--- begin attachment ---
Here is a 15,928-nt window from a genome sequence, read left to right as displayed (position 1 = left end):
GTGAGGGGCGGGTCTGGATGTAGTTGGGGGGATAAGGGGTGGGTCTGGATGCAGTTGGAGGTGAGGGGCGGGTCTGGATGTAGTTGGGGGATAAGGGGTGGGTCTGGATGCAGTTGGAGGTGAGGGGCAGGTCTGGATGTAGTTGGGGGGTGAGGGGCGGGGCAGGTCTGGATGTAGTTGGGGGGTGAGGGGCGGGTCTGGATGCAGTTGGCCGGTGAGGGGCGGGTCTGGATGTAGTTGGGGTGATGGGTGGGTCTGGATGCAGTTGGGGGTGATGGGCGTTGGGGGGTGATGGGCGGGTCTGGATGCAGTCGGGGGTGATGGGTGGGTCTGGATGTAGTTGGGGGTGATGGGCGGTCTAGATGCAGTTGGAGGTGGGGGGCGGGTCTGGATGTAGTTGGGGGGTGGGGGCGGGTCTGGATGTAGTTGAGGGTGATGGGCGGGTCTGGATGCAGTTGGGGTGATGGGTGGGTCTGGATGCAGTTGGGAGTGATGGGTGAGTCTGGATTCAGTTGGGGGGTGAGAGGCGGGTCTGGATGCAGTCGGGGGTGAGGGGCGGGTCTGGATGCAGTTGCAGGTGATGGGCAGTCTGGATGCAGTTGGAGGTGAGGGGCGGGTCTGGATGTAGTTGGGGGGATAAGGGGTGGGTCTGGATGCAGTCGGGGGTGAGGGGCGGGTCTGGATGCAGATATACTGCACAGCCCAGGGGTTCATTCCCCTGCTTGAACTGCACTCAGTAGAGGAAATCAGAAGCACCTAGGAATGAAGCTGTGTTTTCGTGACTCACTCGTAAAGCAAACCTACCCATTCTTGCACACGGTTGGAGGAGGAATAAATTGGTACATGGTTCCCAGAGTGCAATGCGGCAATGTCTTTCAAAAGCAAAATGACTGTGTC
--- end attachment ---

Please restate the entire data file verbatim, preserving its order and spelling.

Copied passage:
Here is a 15,928-nt window from a genome sequence, read left to right as displayed (position 1 = left end):
GTGAGGGGCGGGTCTGGATGTAGTTGGGGGGATAAGGGGTGGGTCTGGATGCAGTTGGAGGTGAGGGGCGGGTCTGGATGTAGTTGGGGGATAAGGGGTGGGTCTGGATGCAGTTGGAGGTGAGGGGCAGGTCTGGATGTAGTTGGGGGGTGAGGGGCGGGGCAGGTCTGGATGTAGTTGGGGGGTGAGGGGCGGGTCTGGATGCAGTTGGCCGGTGAGGGGCGGGTCTGGATGTAGTTGGGGTGATGGGTGGGTCTGGATGCAGTTGGGGGTGATGGGCGTTGGGGGGTGATGGGCGGGTCTGGATGCAGTCGGGGGTGATGGGTGGGTCTGGATGTAGTTGGGGGTGATGGGCGGTCTAGATGCAGTTGGAGGTGGGGGGCGGGTCTGGATGTAGTTGGGGGGTGGGGGCGGGTCTGGATGTAGTTGAGGGTGATGGGCGGGTCTGGATGCAGTTGGGGTGATGGGTGGGTCTGGATGCAGTTGGGAGTGATGGGTGAGTCTGGATTCAGTTGGGGGGTGAGAGGCGGGTCTGGATGCAGTCGGGGGTGAGGGGCGGGTCTGGATGCAGTTGCAGGTGATGGGCAGTCTGGATGCAGTTGGAGGTGAGGGGCGGGTCTGGATGTAGTTGGGGGGATAAGGGGTGGGTCTGGATGCAGTCGGGGGTGAGGGGCGGGTCTGGATGCAGATATACTGCACAGCCCAGGGGTTCATTCCCCTGCTTGAACTGCACTCAGTAGAGGAAATCAGAAGCACCTAGGAATGAAGCTGTGTTTTCGTGACTCACTCGTAAAGCAAACCTACCCATTCTTGCACACGGTTGGAGGAGGAATAAATTGGTACATGGTTCCCAGAGTGCAATGCGGCAATGTCTTTCAAAAGCAAAATGACTGTGTC